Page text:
- QLD/SA border decision on hold for a week
- Restrictions to ease tomorrow after consecutive days of no new cases
- Qantas blames COVID for 2000 more job cuts
- Biden breaks foot playing with dog
- Australia records first COVID death since October
- Search for man missing in Lake Alexandrina to resume
- Teen charged over deadly South East crash
- Biden presidency ‘inevitable’ as Trump’s doubts grow
- Sizzling Smith clinches series win for Aussies
- Miraculous escape from Formula One fireball
QLD/SA border decision on hold for a week
The Queensland government will wait another week before making a decision on reopening its border to greater Adelaide “before Christmas” as thousands of visitors from southern states prepare to flock to the Sunshine State.
Premier Annastacia Palaszczuk urged people in the SA capital to be patient after a briefing with the chief health officer Jeannette Young today.
She said Dr Young and Queensland Health needed more time to assess the coronavirus cluster in Adelaide.
“Of course we do have that aspiration that everyone can travel freely before Christmas, so I’m just asking people to please be patient for another week so they can do some further detailed analysis about that.” Palaszczuk told reporters.
Queensland closed the border to 20 local government areas in greater Adelaide on November 16 after the cluster emerged.
Restrictions to ease tomorrow after consecutive days of no new cases
South Australia has recorded its second consecutive day of no new coronavirus cases ahead of tomorrow’s easing of restrictions.
The easing is set to go ahead tomorrow despite ongoing concerns about the movements of a man who visited numerous shops while infected with COVID-19, as health authorities revealed he was not directed to quarantine.
Deputy chief public health officer Dr Emily Kirkpatrick this afternoon told reporters the man had not breached quarantine as widely speculated, after being identified as a casual contact of a confirmed case at the Intensive English Language Institute at Flinders University.
“For this particular cluster associated with the school we did not require them as casual contacts to go into a set mandated quarantine period under the Emergency Management Act,” she said.
SA Health yesterday revealed the man aged in his 30s was self-quarantining after attending the Intensive English Language Institute at Flinders University and being identified as a casual contact of a confirmed case, but went out on Sunday November 22 after receiving an initial negative test.
He visited Big W Brickworks, Torrensville (12.15pm to 12.50pm), Foodland Norwood (1.20pm to 2pm) and Kmart Kurralta Park (2.45pm to 3.10pm) while infectious.
SA Health says people who visited those “high risk” locations at the specified times must get tested immediately – even if they don’t have symptoms.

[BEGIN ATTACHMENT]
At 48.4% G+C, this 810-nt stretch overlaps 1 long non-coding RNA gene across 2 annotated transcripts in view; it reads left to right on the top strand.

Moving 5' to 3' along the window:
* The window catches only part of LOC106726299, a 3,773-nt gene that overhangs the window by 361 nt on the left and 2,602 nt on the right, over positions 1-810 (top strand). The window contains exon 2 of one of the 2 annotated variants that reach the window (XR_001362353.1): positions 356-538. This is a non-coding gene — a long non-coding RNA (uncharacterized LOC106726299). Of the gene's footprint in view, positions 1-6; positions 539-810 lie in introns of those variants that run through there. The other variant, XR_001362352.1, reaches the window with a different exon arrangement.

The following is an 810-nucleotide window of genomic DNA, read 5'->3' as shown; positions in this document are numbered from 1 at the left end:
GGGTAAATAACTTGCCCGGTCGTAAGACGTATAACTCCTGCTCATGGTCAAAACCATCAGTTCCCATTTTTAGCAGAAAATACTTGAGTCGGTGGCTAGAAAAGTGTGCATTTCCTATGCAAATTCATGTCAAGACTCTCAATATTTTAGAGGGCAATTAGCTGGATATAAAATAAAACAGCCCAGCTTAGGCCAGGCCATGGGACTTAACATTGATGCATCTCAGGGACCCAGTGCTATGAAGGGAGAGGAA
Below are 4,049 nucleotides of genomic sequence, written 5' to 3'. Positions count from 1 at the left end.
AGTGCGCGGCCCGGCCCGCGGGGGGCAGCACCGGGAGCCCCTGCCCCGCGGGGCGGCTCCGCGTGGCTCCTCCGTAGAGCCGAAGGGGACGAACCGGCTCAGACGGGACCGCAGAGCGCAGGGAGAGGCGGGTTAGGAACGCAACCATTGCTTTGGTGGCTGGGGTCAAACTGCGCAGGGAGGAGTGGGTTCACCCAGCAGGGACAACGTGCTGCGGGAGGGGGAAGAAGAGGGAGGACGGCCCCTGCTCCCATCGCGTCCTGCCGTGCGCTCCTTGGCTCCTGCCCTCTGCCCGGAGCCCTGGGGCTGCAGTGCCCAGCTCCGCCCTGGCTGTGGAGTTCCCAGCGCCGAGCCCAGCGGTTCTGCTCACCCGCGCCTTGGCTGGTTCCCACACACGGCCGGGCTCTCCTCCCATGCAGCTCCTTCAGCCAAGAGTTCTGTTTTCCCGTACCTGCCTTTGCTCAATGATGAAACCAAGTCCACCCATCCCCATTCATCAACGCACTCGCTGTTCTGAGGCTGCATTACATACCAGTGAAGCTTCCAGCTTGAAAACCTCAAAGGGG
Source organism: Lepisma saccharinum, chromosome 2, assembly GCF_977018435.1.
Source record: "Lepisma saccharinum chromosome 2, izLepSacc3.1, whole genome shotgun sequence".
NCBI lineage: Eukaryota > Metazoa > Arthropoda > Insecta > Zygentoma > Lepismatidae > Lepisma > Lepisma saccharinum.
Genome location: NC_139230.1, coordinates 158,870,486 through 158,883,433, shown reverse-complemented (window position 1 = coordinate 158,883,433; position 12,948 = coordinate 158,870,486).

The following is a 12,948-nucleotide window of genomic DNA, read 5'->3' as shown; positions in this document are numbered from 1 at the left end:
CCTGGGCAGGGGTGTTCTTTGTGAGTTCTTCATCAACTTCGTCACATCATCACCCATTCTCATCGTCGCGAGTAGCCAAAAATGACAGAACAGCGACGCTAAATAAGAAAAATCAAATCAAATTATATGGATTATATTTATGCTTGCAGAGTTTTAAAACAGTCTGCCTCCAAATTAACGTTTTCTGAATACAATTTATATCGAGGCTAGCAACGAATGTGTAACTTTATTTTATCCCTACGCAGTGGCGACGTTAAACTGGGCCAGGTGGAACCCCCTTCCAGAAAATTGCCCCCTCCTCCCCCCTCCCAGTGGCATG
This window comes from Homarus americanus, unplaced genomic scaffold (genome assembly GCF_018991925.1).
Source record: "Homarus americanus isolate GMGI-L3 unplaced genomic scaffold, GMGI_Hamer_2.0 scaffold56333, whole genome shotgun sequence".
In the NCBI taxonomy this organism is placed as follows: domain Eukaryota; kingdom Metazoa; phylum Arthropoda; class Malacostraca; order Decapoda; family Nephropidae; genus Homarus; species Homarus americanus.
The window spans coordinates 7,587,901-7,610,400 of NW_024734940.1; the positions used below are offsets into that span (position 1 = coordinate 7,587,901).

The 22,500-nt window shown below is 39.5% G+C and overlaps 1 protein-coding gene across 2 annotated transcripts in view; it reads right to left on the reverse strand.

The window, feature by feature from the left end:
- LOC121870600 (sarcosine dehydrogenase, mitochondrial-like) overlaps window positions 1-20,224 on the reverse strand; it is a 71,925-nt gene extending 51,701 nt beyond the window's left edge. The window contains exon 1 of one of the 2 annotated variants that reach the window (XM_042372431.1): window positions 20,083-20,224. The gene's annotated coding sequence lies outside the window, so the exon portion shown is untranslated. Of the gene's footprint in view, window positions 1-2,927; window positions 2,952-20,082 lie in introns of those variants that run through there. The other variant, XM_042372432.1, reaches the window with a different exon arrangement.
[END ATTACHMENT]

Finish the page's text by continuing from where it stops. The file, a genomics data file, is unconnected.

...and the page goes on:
Meanwhile, more than 2000 people have emerged from quarantine after returning their second negative test and completing 14 days in isolation from the initial Parafield outbreak.
Qantas blames COVID for 2000 more job cuts
Qantas is pushing ahead with its plan to cut and outsource about 2000 jobs, after rejecting an in-house bid from a union representing ground staff.
The jobs affected are at 10 airports around the country and impact ground operations workers including ground crew, aircraft cleaners and baggage handlers.
“COVID has turned aviation upside down,” Qantas Domestic and International CEO Andrew David said in statement on Monday.
“Airlines around the world are having to make dramatic decisions in order to survive and the damage will take years to repair.”
The plan was first flagged in August when the national carrier said it needed to restructure its ground handling operations to meet the economic and financial challenges brought on by the coronavirus pandemic.
Qantas estimated reducing the overall cost of ground handling operations could save around $100 million annually, based on pre-COVID levels of flying.
Avoiding large spending on ground handling equipment such as aircraft tugs and baggage loaders would also save $80 million over five years.
The Transport Workers Union had submitted a bid on behalf of Qantas workers in accordance with terms in an enterprise agreement.
Teams from some individual airports also submitted local proposals, but none met Qantas’ objectives.
David said TWU’s bid claimed that significant savings could be made but it failed to outline sufficient practical detail on how this might be achieved, despite requesting this information multiple times throughout the process.
“Even with the involvement of a large accounting firm, the bid falls well short of what the specialist external providers were able to come up with,” he said.
The decision means job losses across the group as a result of the COVID-19 crisis and associated border closures total around 8500 of its 29,000 pre-COVID workforce.
Biden breaks foot playing with dog
US President-elect Joe Biden fractured his foot while playing with one of his dogs, his doctor says.